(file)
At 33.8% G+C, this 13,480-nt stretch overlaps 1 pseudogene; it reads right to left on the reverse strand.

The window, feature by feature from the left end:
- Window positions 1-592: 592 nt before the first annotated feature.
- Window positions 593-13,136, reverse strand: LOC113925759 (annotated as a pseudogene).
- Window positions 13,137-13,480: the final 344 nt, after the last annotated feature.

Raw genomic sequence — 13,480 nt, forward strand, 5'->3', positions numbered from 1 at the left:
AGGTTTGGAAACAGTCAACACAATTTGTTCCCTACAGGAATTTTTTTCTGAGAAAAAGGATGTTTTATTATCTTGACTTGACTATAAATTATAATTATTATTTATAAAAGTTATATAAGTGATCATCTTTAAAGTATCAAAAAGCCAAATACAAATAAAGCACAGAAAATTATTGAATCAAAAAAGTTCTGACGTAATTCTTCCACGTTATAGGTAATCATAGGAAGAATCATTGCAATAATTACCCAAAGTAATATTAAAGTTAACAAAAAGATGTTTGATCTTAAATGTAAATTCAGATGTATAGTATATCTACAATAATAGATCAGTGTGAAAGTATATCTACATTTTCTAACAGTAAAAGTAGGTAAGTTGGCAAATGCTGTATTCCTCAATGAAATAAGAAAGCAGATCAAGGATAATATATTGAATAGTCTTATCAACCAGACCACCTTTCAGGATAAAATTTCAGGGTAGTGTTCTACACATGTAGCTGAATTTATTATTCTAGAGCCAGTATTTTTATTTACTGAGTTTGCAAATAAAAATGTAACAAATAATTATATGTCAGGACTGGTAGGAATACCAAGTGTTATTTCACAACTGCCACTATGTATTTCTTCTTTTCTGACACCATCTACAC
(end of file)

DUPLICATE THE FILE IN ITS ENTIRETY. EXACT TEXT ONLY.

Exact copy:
At 33.8% G+C, this 13,480-nt stretch overlaps 1 pseudogene; it reads right to left on the reverse strand.

The window, feature by feature from the left end:
- Window positions 1-592: 592 nt before the first annotated feature.
- Window positions 593-13,136, reverse strand: LOC113925759 (annotated as a pseudogene).
- Window positions 13,137-13,480: the final 344 nt, after the last annotated feature.

Raw genomic sequence — 13,480 nt, forward strand, 5'->3', positions numbered from 1 at the left:
AGGTTTGGAAACAGTCAACACAATTTGTTCCCTACAGGAATTTTTTTCTGAGAAAAAGGATGTTTTATTATCTTGACTTGACTATAAATTATAATTATTATTTATAAAAGTTATATAAGTGATCATCTTTAAAGTATCAAAAAGCCAAATACAAATAAAGCACAGAAAATTATTGAATCAAAAAAGTTCTGACGTAATTCTTCCACGTTATAGGTAATCATAGGAAGAATCATTGCAATAATTACCCAAAGTAATATTAAAGTTAACAAAAAGATGTTTGATCTTAAATGTAAATTCAGATGTATAGTATATCTACAATAATAGATCAGTGTGAAAGTATATCTACATTTTCTAACAGTAAAAGTAGGTAAGTTGGCAAATGCTGTATTCCTCAATGAAATAAGAAAGCAGATCAAGGATAATATATTGAATAGTCTTATCAACCAGACCACCTTTCAGGATAAAATTTCAGGGTAGTGTTCTACACATGTAGCTGAATTTATTATTCTAGAGCCAGTATTTTTATTTACTGAGTTTGCAAATAAAAATGTAACAAATAATTATATGTCAGGACTGGTAGGAATACCAAGTGTTATTTCACAACTGCCACTATGTATTTCTTCTTTTCTGACACCATCTACAC